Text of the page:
If you’ve ever read a story about surfing on the Canadian coast, you’re pretty sure to have read a few boilerplate paragraphs about how pristine it is in this part of the world. How bears and wolves stroll past the tent sites on the shoreline, perhaps, or how the lineups are alive with seals and whales, or how the water is a pure psychedelic green and the mountains are a thick shag carpet of trees. [Heading out for a Friday evening surf on Flores Island. All photos: Malcolm Johnson]
We’re happy to welcome back Canadian writer and surfer, Malcolm Johnson, to The Cleanest Line. This time, Malcolm takes us on a journey to a pristine island in Clayoquot Sound and opens our eyes to the unbelievable reach of ocean pollution.
Those things are true enough – in the town I live in, you can cast off the rocks for dinner or walk into forests that haven’t changed since the Pleistocene. But those things are also a bit misleading, or at least only partly true. The British Columbia coast has managed to retain much of its beauty and biodiversity, but it’s not some sort of pre-industrial idyll that’s free from the pressures of the modern world. It’s all a matter of image, I guess – you’ll find plenty of text in the surf and travel magazines about our area’s natural attributes, but not a lot about fish-farm waste, or the spawning streams clogged with logging debris, or the fact that Tofino, which bases much of its economy on surfing and eco-tourism, pipes its sewage straight into the waters of Clayoquot Sound. The reality of it is that the coast here is as vulnerable as anywhere to the forces of environmental degradation – the Northern Gateway is one of the more worrisome examples, a controversial pipeline project that would increase tanker traffic and put the Great Bear Rainforest at risk.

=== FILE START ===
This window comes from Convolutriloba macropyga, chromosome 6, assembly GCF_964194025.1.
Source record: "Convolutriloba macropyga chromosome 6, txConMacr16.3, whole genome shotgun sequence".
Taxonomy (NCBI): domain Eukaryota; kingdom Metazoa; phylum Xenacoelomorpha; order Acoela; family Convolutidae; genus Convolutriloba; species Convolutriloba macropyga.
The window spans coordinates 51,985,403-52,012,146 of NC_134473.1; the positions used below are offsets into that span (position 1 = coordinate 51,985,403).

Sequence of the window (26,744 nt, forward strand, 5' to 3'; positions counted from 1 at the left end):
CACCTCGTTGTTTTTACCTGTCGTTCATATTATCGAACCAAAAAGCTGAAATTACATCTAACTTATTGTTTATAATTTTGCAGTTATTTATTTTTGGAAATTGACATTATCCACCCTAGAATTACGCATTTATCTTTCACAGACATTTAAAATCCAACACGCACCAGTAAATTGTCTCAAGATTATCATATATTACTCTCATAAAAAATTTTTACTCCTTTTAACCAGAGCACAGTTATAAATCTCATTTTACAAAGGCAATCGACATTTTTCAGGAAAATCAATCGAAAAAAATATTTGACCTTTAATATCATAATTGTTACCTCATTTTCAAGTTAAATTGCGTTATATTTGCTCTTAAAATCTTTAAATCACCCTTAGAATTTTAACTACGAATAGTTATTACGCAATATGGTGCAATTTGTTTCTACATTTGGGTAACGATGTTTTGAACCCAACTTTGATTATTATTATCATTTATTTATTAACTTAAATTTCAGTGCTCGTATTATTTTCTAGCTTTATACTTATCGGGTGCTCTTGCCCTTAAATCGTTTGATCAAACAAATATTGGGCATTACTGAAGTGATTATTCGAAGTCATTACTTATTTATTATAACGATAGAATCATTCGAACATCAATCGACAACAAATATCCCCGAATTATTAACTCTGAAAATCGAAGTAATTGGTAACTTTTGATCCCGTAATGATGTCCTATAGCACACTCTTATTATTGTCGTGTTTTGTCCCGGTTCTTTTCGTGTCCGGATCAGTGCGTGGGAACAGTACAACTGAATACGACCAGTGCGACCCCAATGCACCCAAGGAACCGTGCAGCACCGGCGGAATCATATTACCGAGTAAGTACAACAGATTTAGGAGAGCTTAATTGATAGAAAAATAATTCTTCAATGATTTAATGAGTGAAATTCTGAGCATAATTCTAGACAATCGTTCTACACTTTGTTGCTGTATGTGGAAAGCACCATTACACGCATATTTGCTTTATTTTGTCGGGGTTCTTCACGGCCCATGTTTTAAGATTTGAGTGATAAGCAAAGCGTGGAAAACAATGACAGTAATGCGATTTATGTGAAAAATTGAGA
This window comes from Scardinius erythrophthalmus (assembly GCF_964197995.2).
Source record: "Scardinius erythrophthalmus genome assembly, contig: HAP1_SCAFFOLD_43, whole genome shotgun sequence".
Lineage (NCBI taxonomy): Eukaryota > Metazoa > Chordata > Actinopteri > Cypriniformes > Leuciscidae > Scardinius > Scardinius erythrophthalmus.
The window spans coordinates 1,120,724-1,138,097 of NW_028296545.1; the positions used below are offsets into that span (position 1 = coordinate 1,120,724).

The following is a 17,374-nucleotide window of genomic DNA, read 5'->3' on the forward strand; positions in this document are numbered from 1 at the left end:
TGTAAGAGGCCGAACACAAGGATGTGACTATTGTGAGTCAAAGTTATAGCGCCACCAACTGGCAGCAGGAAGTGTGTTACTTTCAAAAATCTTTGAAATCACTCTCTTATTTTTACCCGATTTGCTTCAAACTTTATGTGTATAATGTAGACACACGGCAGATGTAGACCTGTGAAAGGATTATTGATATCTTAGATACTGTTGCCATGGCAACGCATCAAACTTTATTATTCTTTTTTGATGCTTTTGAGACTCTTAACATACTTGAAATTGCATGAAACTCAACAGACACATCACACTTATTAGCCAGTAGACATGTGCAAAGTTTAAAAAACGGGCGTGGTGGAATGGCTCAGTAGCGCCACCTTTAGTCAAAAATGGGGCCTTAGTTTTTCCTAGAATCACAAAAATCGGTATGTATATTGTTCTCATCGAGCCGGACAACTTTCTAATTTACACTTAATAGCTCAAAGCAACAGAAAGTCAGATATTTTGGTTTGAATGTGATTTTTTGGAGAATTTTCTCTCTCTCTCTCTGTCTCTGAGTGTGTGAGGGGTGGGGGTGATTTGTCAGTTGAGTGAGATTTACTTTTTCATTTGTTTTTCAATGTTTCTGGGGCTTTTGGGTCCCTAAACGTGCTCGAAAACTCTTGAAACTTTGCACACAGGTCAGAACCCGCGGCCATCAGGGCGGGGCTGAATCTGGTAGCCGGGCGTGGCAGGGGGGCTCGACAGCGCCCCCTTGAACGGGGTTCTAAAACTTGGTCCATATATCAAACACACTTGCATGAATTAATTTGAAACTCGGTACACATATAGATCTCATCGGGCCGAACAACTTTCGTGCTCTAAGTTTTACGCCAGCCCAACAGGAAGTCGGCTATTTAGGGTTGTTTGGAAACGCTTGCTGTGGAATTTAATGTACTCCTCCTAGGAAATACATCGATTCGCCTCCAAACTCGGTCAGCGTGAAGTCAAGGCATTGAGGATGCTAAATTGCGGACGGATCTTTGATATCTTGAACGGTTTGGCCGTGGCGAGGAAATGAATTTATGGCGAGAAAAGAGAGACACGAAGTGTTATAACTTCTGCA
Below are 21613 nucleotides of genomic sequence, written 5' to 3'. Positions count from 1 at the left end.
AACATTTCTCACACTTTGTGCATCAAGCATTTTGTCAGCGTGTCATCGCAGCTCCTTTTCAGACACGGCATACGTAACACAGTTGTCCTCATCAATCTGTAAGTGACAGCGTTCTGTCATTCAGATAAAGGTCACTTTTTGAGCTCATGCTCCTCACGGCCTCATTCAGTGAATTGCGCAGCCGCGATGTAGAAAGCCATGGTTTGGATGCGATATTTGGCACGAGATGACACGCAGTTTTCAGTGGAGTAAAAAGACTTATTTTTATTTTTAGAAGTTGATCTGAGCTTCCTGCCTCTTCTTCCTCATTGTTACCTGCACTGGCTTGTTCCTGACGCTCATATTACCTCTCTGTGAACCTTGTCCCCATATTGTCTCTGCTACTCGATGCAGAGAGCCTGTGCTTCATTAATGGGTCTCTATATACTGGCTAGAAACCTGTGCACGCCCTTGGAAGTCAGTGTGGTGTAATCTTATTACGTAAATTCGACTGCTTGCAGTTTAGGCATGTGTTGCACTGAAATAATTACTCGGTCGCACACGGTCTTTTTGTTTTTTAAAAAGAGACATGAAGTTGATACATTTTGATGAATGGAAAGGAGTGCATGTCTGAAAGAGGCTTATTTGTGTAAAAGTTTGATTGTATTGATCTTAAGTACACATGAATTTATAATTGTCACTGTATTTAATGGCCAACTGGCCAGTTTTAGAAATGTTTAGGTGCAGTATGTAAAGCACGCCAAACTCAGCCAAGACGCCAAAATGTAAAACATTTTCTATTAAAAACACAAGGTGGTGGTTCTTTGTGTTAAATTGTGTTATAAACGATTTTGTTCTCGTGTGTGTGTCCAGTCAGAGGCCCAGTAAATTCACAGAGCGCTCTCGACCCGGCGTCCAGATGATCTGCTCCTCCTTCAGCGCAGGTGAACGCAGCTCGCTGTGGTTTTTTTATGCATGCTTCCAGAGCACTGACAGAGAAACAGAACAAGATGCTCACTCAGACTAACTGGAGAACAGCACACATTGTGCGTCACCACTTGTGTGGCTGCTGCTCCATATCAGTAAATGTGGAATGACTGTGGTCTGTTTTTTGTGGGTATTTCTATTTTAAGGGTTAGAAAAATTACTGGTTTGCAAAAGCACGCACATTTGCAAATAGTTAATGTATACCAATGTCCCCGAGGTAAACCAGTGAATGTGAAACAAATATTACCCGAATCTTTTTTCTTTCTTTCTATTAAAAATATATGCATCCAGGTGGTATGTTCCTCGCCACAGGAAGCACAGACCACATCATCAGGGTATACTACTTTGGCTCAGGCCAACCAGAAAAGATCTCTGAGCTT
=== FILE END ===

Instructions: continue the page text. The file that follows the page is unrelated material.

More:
No place is a place apart, and probably the clearest illustration of our connection to the world at large is the amount of trash that washes onto our shores. Hike along any one of the backcountry beaches, and you’ll find that you’re stepping over all sorts of garbage, most of it plastic, mixed in with the piles of driftwood and seaweed that mark the high-tide line. Most of the trash on the beaches here floats in from far away, carried by the currents, and seeing such a sparsely populated coastline strewn with garbage is a pretty strong indicator that our species is still treating the ocean as a giant garburator. As Kyle Thiermann notes in this video about single-use plastics, there is no away.
Article by: Malcolm Johnson